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Wars make costs of food assistance spiral: WFP report
July 21,2017   By:Xinhua

July 21, 2017 -- A new global report on Thursday showed food assistance saves lives in humanitarian crises while addressing hunger's root causes, but warns that crises such as conflicts and war are drastically pushing up the cost of food assistance.

The report highlights the huge costs linked to poor humanitarian access, instability and inefficient food systems at a time of skyrocketing humanitarian needs amid multiple complex emergencies across the globe.

Steven Were Omamo, World Food Programme's (WFP) food systems coordinator, said: Our assistance provides nutritious food at the right time, in the right form, and the right place," but human-made factors imperil feeding of the world's people.

"More than anything else, the world needs to wake up, and end these wars and these conflicts, so we can make real progress in ending hunger," said David Beasley, WFP executive director in the report, "Around 800 million people -- one in nine around the world -- go to bed on an empty stomach. But man-made conflicts and other strife make it difficult to help those people."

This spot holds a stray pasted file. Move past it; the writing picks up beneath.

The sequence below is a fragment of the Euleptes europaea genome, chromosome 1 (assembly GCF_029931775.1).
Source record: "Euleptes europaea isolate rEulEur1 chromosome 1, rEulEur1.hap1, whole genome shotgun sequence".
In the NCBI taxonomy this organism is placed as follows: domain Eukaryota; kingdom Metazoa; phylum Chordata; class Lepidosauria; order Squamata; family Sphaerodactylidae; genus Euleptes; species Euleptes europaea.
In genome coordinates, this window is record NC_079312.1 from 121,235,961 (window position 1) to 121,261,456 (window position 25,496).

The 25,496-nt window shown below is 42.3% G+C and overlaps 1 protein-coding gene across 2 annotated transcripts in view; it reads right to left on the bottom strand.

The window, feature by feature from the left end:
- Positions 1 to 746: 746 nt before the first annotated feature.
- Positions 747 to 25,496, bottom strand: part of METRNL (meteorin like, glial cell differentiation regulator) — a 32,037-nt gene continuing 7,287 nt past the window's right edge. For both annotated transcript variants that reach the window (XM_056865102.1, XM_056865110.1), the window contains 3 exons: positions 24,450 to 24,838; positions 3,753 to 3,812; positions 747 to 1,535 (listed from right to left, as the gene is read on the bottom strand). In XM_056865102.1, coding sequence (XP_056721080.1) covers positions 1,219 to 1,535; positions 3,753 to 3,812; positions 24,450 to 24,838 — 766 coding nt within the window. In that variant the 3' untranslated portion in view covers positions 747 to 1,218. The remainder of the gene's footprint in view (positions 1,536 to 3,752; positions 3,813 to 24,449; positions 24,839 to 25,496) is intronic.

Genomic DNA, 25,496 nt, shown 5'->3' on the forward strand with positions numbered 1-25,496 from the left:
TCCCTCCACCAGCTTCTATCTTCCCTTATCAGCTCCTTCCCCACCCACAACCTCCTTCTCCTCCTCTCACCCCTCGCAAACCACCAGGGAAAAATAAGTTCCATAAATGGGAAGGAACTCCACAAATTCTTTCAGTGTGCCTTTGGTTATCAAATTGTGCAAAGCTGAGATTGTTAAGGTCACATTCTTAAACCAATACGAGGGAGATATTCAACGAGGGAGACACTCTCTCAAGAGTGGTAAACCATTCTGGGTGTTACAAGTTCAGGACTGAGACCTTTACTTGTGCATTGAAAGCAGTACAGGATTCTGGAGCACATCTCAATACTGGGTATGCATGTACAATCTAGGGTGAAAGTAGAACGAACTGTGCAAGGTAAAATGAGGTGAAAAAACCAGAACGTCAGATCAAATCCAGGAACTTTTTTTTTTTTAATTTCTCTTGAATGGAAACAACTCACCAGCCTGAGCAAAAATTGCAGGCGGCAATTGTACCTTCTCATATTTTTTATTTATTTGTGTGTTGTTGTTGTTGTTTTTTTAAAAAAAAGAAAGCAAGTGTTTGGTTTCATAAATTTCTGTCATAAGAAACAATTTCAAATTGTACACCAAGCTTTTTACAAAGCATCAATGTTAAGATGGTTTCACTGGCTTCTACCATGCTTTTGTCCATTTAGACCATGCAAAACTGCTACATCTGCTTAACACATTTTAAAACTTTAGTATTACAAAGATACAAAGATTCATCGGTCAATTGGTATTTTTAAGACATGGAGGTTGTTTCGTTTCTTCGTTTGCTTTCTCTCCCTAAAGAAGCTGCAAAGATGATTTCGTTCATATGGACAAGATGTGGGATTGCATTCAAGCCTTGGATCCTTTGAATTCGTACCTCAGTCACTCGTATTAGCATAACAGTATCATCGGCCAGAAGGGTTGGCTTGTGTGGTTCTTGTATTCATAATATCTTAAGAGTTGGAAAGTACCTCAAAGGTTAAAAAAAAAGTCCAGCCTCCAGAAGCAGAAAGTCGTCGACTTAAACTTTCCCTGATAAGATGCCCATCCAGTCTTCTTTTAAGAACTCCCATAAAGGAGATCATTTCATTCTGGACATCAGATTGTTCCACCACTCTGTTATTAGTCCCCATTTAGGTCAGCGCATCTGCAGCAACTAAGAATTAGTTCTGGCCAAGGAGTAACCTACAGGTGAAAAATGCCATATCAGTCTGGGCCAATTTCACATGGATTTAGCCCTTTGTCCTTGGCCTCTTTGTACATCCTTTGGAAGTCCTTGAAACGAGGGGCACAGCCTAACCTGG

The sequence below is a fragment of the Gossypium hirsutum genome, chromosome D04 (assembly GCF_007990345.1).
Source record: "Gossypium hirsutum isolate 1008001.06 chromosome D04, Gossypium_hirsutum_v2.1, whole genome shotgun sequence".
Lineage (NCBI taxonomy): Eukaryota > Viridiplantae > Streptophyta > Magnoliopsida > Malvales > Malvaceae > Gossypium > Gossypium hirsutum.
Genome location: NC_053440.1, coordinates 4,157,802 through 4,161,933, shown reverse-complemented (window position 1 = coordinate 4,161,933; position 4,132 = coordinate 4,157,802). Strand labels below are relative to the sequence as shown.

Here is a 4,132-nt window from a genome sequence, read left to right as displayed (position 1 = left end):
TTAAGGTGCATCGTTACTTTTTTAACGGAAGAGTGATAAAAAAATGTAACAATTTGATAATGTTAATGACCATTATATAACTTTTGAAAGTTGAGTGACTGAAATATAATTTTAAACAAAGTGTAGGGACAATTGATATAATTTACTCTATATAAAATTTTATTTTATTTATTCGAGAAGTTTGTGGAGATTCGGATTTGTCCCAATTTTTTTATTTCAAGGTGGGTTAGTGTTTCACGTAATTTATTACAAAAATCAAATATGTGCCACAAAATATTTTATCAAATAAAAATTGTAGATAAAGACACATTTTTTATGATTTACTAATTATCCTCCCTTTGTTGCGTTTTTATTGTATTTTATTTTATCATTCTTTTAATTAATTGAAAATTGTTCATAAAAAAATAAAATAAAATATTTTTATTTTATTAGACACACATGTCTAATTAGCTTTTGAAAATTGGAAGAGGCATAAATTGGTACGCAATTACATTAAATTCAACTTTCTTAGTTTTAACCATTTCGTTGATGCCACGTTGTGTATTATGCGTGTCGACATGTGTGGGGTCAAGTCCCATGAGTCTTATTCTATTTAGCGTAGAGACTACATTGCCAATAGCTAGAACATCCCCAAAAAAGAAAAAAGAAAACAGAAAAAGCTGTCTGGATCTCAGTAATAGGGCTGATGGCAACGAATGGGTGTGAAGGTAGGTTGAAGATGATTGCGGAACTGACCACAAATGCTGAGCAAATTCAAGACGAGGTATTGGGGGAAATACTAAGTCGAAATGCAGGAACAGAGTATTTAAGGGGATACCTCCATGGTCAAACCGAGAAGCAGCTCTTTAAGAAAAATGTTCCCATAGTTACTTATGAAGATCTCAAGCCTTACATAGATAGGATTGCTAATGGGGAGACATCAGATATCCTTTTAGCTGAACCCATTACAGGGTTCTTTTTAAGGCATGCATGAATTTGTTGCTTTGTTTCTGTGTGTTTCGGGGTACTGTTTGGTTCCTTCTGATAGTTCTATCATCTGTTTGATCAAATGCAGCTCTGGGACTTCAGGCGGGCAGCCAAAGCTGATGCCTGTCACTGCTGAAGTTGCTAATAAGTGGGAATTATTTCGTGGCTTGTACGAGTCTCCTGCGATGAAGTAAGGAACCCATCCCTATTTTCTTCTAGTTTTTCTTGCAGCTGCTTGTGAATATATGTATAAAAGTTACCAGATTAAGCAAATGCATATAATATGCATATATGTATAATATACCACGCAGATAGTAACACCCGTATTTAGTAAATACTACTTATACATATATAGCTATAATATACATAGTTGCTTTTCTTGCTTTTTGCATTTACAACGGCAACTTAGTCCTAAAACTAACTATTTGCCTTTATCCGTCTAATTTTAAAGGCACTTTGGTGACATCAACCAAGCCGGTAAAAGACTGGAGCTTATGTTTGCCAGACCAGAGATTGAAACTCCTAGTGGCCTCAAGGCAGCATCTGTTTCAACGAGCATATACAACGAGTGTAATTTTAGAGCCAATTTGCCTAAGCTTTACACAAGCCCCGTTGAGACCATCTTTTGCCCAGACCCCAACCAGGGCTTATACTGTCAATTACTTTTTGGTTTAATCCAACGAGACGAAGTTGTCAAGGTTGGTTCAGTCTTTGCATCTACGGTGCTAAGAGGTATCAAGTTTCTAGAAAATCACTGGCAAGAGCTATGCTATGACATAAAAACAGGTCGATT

The WFP, the world's largest international food assistance agency, has seen its costs spike by more than 140 percent over a seven-year period, from 2.2 billion U.S. dollars in 2009 to 5.3 billion dollars in 2015.

Two regions home to massive and complex food emergencies -- East and Central Africa and the Middle East and North Africa -- account for a staggering 70 percent of WFP expenditure and countries where needs are greatest are: Nigeria, Somalia, South Sudan and Yemen.

Omamo said that if the roughly 80 countries where WFP operates were better able to cope with climate-related, political, and economic shocks, another 2.2 billion U.S .dollars could be saved each year.

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